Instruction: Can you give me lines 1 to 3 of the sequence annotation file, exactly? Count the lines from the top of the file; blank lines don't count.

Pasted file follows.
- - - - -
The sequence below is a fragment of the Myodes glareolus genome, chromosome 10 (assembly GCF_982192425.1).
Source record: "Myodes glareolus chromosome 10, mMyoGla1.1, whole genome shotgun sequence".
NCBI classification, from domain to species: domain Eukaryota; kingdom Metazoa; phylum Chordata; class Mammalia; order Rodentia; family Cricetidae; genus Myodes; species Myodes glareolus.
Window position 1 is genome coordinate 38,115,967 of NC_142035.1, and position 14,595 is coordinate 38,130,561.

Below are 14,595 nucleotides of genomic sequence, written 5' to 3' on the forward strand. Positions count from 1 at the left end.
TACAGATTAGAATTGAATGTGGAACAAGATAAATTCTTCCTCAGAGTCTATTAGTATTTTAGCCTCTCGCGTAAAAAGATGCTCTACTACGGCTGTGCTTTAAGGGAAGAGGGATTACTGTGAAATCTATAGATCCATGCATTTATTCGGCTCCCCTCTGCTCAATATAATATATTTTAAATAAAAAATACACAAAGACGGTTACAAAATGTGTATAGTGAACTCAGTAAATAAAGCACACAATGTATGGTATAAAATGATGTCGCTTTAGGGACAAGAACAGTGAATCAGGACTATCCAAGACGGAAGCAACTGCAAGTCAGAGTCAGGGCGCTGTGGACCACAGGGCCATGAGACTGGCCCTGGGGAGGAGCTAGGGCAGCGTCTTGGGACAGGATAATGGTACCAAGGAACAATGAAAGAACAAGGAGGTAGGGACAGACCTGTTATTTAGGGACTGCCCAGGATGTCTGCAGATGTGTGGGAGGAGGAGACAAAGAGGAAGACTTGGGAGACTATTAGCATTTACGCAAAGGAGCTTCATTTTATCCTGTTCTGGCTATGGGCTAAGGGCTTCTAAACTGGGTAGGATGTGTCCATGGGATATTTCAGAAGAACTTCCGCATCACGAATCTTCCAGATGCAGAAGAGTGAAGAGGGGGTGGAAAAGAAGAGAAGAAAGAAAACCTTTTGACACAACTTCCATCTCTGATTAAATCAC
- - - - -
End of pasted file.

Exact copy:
The sequence below is a fragment of the Myodes glareolus genome, chromosome 10 (assembly GCF_982192425.1).
Source record: "Myodes glareolus chromosome 10, mMyoGla1.1, whole genome shotgun sequence".
NCBI classification, from domain to species: domain Eukaryota; kingdom Metazoa; phylum Chordata; class Mammalia; order Rodentia; family Cricetidae; genus Myodes; species Myodes glareolus.